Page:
Mast Cell Disorders: Mastocytosis and Mast Cell Activation Syndromes

Mast Cell Disorders: Mastocytosis and Mast Cell Activation Syndromes
Mast Cell Disorders: Mastocytosis and Mast Cell Activation Syndromes

ST. LOUIS, MO/March 28, 2017 (STL.News) Mast cells are found mainly in connective tissue, such as the lining of the airway, the skin, and the gastrointestinal track.  The cell’s main job is to release histamines when an individual is experiencing an allergic or inflammatory reaction, but they also play a critical role in keeping the body healthy.  Mast cells are a basophilic white blood cell that contains large cytoplasmic granules.  Mediators contained within the cells selectively release these granules depending on the reaction being experienced.  Mast cells that function properly can have many positive benefits to the individual, however some individuals suffer from mast cell disorders.  Mast cell disorders are caused from the over production of these cells, causing them to accumulate in tissues.  This can affect different parts of the body depending on where the accumulation occurs.  There are two major forms of mast cell disorders, Mastocytosis and mast cell activation syndromes (MCAS).

Mast cell activation Syndromes, or MCAS, is caused by the excessive releasing of chemical mediators at inappropriate times.  The result of which can be a multitude of symptoms including, but not limited to hives, gastrointestinal symptoms, low blood pressure, itching and headaches.  In order for an individual to be diagnosed with MCAS, they must exhibit chronic symptoms which involve at least two different organ systems which cannot be found to be caused by another condition of disorder.  The preferred method for diagnosis is an increase in the serum level of tryptase, an enzyme that is released as an allergic response.  Detection of surplus tryptase can be difficult to detect because the levels are often only raised for one to two hours after a systemic mast cell activation event.

Mastocytosis is the abnormal accumulation of mast cells, occurring in one or more organ systems.  Mastocytosis is separated into three broad categories: systemic mastocytosis, mast cell sarcoma, and cutaneous mastocytosis.  Cutaneous mastocytosis, or CM, is most commonly found in pediatric cases.  This form of Mastocytosis is often benign and results in the releasing of mediators by mast cells into the skin.  Fortunately, 67-80% of pediatric cases are resolved before adulthood.  CM is typically diagnosed through a biopsy of skin lesions caused by clusters of mast cells.  To obtain information on pediatric Mastocytosis please visit, www.mastokids.org.  For donations or fundraising opportunities please contact Melissa Harbaugh, VP of Fundraising, at melisme77@me.com.  All donations are tax deductible.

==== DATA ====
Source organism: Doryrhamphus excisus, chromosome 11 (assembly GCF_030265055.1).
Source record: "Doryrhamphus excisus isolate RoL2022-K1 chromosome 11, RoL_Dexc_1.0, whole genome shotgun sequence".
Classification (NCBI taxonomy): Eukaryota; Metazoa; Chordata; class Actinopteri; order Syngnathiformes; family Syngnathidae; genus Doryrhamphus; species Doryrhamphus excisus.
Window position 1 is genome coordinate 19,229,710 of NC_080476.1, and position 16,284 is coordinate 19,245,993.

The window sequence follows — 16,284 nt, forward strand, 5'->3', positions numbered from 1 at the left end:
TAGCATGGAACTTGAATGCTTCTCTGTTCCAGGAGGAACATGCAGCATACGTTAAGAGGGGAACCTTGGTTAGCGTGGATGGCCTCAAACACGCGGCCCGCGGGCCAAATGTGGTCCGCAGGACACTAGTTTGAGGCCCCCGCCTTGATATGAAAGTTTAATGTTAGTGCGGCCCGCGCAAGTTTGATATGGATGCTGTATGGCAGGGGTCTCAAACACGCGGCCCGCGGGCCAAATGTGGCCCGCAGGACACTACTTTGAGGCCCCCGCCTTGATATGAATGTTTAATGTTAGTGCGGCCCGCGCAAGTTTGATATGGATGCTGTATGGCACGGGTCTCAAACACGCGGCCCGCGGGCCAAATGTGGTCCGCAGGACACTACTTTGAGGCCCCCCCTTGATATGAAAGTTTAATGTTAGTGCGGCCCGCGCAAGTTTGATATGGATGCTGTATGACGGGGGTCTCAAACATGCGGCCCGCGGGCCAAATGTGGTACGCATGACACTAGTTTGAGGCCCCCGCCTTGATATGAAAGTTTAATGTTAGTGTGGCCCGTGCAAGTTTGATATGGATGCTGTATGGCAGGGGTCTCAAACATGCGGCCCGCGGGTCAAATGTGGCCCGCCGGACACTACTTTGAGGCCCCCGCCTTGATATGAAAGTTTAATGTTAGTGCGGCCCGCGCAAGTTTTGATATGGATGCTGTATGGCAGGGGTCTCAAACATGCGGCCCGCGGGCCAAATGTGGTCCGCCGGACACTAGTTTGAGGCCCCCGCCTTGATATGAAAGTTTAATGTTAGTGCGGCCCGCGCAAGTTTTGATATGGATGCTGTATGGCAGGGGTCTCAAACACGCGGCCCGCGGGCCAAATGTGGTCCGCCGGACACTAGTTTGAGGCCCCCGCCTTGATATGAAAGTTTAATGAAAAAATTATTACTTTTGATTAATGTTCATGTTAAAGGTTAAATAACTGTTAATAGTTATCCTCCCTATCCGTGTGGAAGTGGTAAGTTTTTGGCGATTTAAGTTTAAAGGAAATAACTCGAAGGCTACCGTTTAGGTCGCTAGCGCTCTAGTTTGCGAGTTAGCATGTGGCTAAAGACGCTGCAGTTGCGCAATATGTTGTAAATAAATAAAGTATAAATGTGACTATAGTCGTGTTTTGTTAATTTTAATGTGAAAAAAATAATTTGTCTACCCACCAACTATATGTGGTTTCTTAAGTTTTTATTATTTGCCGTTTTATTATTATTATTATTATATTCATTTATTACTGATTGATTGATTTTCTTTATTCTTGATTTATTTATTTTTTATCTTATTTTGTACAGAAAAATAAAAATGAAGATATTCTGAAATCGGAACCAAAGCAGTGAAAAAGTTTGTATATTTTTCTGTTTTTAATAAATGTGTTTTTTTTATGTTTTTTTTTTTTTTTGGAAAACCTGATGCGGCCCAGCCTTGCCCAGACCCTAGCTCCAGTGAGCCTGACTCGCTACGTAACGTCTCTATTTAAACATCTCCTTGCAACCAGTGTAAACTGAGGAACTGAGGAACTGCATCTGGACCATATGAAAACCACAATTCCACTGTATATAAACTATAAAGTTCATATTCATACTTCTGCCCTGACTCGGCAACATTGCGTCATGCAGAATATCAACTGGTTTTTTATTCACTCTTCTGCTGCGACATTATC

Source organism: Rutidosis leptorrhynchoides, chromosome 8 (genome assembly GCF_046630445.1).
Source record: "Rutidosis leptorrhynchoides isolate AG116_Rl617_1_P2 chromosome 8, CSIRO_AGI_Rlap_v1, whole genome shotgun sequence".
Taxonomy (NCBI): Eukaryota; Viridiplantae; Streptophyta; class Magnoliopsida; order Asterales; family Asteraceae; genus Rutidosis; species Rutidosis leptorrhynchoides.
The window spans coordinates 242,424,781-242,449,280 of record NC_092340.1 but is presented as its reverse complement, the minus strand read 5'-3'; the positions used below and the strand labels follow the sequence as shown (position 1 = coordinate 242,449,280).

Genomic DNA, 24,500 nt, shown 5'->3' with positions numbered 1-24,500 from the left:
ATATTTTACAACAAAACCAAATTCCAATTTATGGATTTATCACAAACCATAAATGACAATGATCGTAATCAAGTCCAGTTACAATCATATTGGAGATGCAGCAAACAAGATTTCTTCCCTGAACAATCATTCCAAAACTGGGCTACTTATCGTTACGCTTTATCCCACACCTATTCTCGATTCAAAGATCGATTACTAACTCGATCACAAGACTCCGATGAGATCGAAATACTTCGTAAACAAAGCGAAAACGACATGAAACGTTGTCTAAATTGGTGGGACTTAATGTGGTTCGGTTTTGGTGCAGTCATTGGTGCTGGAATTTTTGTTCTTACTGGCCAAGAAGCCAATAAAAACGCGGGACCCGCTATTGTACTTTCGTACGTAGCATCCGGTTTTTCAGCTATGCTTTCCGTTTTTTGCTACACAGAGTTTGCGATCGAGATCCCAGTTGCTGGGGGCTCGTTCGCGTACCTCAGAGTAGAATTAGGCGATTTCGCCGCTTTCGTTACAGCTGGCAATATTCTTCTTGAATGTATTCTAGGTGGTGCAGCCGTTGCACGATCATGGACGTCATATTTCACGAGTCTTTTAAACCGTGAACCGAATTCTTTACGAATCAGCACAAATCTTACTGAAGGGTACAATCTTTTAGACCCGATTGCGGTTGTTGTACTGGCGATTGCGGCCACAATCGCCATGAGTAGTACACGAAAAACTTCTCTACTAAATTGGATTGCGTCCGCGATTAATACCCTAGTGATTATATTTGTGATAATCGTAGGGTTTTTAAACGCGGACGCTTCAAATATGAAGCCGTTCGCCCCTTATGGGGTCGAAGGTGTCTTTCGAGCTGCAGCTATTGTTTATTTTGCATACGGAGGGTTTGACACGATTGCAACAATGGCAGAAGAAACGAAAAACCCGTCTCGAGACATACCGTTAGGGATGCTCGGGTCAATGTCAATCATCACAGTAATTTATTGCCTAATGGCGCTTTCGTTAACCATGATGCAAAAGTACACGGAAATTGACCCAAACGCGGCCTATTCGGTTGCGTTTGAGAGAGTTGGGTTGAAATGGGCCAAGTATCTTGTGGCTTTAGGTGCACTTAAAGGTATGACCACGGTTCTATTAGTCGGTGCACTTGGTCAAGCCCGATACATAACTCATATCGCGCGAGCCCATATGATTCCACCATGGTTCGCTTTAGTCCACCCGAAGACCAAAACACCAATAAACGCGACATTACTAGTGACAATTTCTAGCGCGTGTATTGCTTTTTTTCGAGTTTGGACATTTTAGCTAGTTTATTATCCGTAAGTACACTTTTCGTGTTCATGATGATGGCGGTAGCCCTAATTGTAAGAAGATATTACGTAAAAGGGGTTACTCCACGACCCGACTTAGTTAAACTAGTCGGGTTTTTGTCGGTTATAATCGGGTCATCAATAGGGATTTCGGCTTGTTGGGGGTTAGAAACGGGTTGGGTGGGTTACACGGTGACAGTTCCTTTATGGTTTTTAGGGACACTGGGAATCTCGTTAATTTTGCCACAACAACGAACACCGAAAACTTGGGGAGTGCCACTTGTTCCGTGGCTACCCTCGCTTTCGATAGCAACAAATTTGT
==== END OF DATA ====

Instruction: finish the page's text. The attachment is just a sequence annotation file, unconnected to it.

Unlike cutaneous mastocytosis, in which mast cells are visible on the skin, in systemic mastocytosis the cells accumulate internally.  The accumulations tend to focus in the spleen, bone marrow, liver, or small intestines.  The majority of SM cases are not inherited, but most likely caused by a mutation in the KIT gene.  There are four main categories of SM: Indolent systemic mastocytosis, systemic mastocytosis with an associated hematologic nonmast cell lineage, Aggressive systemic mastocytosis, and Mast cell leukemia.  The symptoms and treatment vary from one category to another as well as the area of the body the disorder has affected.  Mast cell sarcoma is aggressive and is often characterized by destructive growths of mast cells, such as found in a tumor.  For more information on any of these diseases or to donate to research please visit www.tmsforacure.org.

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Basic Pediatric Mastocytosis Information Sheet. (n.d.). Retrieved March 27, 2017, from http://www.mastokids.org/basic-pediatric-mastocytosis-information-sheet

Jennings, S., PhD. (2017, January 16). Long-Awaited Advance in Drug Development! Midostaurin Shows Efficacy in Advanced Systemic Mastocytosis (Implications for Our Disease Community). Retrieved March 27, 2017, from https://tmsforacure.org/long-awaited-advance-drug-development-midostaurin-shows-efficacy-advanced-systemic-mastocytosis-implications-disease-community/

Mission Statement / History of Organization. (n.d.). Retrieved March 27, 2017, from https://tmsforacure.org/mission-statement-history-of-organization/

Caley Johnson
About Caley Johnson 7 Articles
Caley Johnson holds a Bachelors degree from The University of Missouri - St. Louis in Elementary Education. Her areas of special study have been in English and Science. Caley has lived in St. Louis most of her life, with the exception of eight years during which she lived in Salida Colorado. Caley enjoys learning and working with students on a daily basis.